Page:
Expectations for labor from the wealthy grew correspondingly, but Markovits argues that the biggest changes occurred in the 1980s, when many industries started to concentrate labor in superordinate workers. As the rewards for labor skyrocketed, so did working hours. At all points before 1960, poor and middle class works in the bottom 60% of workers by income worked more hours on average than any of the income groups about the 60th percentile. In 1960, the top 1% and the bottom 60% worked roughly the same amount: about 47 hours a week. In 2015, the top 1% worked over 51hrs a week and the bottom 60% worked about 41hrs a week. Elite careers increasingly demand extremely long hours, to the detriment of family life, leisure, and even personal health.
Markovits is quick to point out that we shouldn't necessarily feel sorry for the elite, but his writing is clearly aimed at an elite (or elite adjacent) audience. He wants to create empathy, planting a question: wouldn't you trade 10hrs of your life back for a decrease in income that would be inconsequential to your wellbeing?
# How to Escape the Trap
In his final chapter, Markovits outlines several specific policy recommendations:
- Elimination of the payroll tax income cap.
Markovits argues that superordinate salaries are made cost effective by the income cap on payroll tax. As of 2021, the payroll tax for Social Security ends at $142,800/year. This tax is paid jointly by employers and employees. Thus if a firm is able to hire a single superordinate worker for $1M/year, compared to 10 middle class workers for $100K/year, they would pay roughly $8.8K in SSI tax for the one worker versus $62K for the 10.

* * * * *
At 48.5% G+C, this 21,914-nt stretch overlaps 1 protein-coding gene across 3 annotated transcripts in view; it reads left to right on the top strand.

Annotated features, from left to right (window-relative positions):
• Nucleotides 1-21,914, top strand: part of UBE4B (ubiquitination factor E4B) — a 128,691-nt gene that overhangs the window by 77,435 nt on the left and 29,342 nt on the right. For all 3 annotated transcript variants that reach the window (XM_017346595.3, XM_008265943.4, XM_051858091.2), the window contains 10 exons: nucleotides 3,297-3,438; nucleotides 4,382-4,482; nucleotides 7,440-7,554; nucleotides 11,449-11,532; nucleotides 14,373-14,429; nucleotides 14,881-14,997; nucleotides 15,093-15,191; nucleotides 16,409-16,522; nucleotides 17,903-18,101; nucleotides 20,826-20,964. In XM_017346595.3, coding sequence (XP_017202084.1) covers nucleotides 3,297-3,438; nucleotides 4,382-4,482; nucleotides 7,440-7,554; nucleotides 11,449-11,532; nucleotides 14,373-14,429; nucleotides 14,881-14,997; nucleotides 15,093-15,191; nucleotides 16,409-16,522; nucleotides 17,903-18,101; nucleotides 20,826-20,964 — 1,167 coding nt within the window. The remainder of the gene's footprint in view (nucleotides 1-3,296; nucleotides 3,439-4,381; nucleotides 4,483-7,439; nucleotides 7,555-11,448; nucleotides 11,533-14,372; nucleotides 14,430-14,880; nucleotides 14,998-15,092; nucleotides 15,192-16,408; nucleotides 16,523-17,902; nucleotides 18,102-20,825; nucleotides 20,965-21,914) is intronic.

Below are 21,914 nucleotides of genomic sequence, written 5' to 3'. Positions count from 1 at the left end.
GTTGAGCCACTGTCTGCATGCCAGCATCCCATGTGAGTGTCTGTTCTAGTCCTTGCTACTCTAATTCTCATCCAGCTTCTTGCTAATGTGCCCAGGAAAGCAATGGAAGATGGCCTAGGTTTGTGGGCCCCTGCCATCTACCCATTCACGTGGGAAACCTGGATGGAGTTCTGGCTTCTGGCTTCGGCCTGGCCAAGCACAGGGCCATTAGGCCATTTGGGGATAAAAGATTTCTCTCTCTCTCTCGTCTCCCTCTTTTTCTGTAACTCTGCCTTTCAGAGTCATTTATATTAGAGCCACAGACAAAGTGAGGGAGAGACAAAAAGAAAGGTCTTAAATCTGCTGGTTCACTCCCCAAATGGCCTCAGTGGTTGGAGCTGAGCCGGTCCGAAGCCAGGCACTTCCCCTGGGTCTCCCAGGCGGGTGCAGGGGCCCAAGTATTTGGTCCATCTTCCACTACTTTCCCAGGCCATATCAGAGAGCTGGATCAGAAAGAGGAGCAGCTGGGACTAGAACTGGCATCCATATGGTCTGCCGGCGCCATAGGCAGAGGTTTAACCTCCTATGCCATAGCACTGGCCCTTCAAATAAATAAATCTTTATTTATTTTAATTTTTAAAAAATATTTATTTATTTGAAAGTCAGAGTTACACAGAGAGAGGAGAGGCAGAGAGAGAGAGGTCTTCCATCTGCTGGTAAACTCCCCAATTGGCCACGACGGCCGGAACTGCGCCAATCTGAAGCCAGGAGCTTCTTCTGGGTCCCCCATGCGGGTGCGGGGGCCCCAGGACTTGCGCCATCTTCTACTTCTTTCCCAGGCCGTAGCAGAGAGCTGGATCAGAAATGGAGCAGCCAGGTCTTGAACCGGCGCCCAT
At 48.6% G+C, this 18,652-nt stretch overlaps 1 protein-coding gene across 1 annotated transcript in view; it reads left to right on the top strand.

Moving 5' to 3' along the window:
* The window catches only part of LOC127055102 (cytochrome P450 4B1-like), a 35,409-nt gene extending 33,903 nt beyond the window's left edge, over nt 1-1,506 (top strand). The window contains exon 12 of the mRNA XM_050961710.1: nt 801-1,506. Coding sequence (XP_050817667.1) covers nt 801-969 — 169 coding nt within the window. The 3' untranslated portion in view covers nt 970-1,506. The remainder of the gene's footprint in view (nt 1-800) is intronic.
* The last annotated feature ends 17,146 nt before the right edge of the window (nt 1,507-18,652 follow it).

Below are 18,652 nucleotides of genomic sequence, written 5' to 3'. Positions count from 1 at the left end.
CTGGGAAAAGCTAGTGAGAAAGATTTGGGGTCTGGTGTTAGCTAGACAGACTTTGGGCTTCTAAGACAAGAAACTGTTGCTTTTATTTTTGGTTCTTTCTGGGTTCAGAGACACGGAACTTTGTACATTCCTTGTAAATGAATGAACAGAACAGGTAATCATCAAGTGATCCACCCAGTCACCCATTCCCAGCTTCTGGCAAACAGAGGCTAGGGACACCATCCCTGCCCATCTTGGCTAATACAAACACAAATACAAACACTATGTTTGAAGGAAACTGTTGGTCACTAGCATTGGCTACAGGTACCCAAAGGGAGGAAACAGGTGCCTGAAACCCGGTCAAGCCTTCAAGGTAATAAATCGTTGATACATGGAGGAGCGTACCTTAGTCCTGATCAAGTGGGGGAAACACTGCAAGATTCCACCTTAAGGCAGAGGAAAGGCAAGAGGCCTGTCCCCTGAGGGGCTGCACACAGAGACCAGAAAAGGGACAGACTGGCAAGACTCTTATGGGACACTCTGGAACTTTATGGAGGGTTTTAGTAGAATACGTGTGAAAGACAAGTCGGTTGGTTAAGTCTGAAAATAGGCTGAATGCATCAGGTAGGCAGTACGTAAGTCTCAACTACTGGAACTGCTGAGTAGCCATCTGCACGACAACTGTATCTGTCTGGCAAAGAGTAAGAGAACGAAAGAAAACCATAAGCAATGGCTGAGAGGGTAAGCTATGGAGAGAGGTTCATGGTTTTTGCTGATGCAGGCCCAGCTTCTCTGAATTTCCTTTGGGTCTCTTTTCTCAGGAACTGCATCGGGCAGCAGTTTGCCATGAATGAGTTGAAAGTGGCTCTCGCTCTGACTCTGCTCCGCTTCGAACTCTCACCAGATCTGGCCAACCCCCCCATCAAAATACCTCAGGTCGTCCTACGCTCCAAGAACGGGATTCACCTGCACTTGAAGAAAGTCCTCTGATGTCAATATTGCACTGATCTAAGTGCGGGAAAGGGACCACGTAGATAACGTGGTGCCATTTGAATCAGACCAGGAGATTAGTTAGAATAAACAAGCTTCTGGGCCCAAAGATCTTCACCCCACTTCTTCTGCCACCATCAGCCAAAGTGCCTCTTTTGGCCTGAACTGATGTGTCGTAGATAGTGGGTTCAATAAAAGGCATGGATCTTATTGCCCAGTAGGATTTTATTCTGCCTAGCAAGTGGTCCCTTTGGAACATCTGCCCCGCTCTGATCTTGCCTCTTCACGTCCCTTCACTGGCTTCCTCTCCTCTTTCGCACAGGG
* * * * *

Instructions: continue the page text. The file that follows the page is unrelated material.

- Elimination of Tax Breaks for Private Universities.
Private universities have massive endowments; Markovits calls them "ivy walled hedge funds". These endowments are entirely untaxed, but their gains largely go to training a wealthy student body. Markovits suggests that private universities must forgo their tax break unless they draw at least 60% of their student body from below the 90th income percentile.